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by SUSAN MANN
How fast Ontario plans to bring in a $25,000 per kilogram cap on quota prices and what steps it will use to get there are among the points Dairy Farmers of Ontario’s board will hash out later this month.
The P5 provinces, Ontario, Quebec, Nova Scotia, New Brunswick and Prince Edward Island have initially accepted a common quota policy that would apply to all dairy farmers in those provinces. Now they have to implement it and one sticking point may be quota caps.
Bill Mitchell, DFO assistant communications director, says New Brunswick may not accept the policy on capping quota prices at $25,000 per kilogram as part of the package. The New Brunswick organization is still expected to go ahead with the other elements and will decide on the cap at its board meeting this month.
Early indications from spring regional meetings underway this week “are that Ontario farmers want the board to proceed with most or all of the elements of the harmonization,” Mitchell says.
Implementation of most policies begins August. But some policies, such as the quota cap, could be phased in over time. All are expected to be in place by 2011.
The policy covers quota sales and purchases, over and under production credits, over-quota production, non-saleable quota, transfers, a new entrant program, and over utilization.
At the Ontario organization’s board meeting this month will make decisions on how quickly some of policies, such as the quota price cap, would come into effect and what steps are needed during the next two years, Mitchell says.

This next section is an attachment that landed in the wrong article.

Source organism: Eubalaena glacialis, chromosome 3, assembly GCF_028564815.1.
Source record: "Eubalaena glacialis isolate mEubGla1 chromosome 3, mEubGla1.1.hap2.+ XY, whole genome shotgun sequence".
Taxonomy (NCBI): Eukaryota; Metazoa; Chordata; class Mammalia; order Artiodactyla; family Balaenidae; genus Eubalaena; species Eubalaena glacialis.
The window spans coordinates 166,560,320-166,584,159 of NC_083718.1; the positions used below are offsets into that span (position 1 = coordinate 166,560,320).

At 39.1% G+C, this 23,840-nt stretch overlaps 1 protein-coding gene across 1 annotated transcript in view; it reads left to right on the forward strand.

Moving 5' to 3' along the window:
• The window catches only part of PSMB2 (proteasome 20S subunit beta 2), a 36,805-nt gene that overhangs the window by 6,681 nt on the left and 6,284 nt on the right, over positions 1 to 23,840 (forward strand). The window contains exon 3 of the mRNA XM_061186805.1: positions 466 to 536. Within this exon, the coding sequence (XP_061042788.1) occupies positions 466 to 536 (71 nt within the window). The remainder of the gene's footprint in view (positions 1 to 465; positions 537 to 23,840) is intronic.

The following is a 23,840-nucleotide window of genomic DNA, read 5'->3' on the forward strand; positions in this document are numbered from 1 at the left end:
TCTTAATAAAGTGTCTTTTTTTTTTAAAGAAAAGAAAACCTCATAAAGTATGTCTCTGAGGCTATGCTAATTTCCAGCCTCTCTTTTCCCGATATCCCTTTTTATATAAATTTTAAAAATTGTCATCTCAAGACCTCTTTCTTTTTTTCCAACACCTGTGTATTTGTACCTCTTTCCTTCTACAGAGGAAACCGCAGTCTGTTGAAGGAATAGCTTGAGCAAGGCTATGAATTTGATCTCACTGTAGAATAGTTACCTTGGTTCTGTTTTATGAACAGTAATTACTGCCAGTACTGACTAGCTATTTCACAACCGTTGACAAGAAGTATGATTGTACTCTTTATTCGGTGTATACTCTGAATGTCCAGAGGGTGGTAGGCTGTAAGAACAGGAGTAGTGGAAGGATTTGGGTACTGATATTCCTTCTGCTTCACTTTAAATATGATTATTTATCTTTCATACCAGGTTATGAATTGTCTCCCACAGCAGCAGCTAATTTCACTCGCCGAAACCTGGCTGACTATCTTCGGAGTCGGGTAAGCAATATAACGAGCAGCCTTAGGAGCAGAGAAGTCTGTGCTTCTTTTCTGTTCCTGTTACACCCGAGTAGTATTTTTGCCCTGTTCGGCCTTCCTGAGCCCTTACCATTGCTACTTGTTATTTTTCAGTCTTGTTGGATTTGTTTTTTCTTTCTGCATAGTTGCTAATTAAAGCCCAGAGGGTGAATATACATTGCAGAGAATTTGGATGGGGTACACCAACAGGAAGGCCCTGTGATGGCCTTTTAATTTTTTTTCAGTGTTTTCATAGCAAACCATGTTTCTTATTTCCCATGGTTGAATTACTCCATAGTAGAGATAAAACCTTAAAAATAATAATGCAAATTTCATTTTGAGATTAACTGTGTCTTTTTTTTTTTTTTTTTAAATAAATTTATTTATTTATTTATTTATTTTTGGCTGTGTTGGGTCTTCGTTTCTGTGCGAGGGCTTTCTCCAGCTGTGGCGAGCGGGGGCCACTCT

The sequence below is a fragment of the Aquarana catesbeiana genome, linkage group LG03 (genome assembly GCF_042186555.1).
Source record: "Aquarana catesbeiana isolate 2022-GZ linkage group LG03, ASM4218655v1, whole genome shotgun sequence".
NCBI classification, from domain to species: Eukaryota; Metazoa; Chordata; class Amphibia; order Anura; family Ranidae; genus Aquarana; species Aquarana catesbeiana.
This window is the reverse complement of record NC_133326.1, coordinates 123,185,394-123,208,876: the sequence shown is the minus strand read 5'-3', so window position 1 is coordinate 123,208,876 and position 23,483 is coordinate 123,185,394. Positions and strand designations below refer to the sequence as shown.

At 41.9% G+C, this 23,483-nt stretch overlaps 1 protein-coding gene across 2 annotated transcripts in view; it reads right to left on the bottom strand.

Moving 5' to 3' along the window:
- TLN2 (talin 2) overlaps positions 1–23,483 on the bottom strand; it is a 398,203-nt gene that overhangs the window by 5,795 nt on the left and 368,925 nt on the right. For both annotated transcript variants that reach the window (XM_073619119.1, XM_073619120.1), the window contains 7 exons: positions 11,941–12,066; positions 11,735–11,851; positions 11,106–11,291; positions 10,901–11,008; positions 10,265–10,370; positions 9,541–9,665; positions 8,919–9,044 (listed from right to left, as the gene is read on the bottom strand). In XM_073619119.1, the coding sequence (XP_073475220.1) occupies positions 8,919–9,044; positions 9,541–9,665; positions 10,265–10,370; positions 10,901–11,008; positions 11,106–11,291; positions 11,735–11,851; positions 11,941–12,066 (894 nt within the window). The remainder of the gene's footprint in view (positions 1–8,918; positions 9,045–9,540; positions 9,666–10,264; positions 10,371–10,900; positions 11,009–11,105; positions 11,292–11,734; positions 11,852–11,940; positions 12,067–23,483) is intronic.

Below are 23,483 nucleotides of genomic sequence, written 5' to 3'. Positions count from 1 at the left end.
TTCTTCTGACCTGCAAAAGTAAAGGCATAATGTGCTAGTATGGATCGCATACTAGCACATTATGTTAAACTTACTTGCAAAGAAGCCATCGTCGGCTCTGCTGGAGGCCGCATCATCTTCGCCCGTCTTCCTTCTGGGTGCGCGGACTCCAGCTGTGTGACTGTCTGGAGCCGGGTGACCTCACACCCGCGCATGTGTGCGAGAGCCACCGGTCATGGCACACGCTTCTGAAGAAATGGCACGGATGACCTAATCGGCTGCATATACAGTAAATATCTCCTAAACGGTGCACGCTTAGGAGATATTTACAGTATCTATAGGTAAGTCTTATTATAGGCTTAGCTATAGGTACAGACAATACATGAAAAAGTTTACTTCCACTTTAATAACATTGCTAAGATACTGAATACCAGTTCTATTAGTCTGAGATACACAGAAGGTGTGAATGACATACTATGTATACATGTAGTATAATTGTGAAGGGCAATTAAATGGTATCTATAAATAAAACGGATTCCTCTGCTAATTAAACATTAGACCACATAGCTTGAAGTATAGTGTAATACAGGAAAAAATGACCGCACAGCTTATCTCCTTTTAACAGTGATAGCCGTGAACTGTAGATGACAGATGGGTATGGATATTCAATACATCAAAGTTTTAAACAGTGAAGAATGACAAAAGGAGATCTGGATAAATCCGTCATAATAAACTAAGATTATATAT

Why is the proposal to cap the quota price at $25,000 per kilogram? Mitchell says it’s because that amount is already being used in some provinces and Quebec has been working towards that cap for some time.
If quota demand exceeds supply in any month the available quota is pro-rated. Each province can decide for itself how it will pro-rate the quota.
Phil Cairns, DFO senior policy adviser, says the policy doesn’t include any provisions for farmers in the five provinces to buy and sell quota on one exchange. The exchanges in each province will continue to operate.
One disadvantage to quota caps is it may take some farmers who are expanding their operations longer to get the entire quota they need. But on the other hand the goal of the cap is to keep the price “related to the productive value of the quota and not any speculative value,” Mitchell says.
Ontario farmers’ over production credits would be cut under the new policy to 10 days from 20 days. The 30 days of under production credits would stay the same. The changes come into effect in 2011.
For more than 10 years, Ontario has been part of the P5 pool to share markets and revenues. It has been a long-term goal of the P5 provinces to become a governing-type of body that makes policy decisions. As a first step, representatives from the P5 provinces decided to go ahead with harmonizing quota policies. BF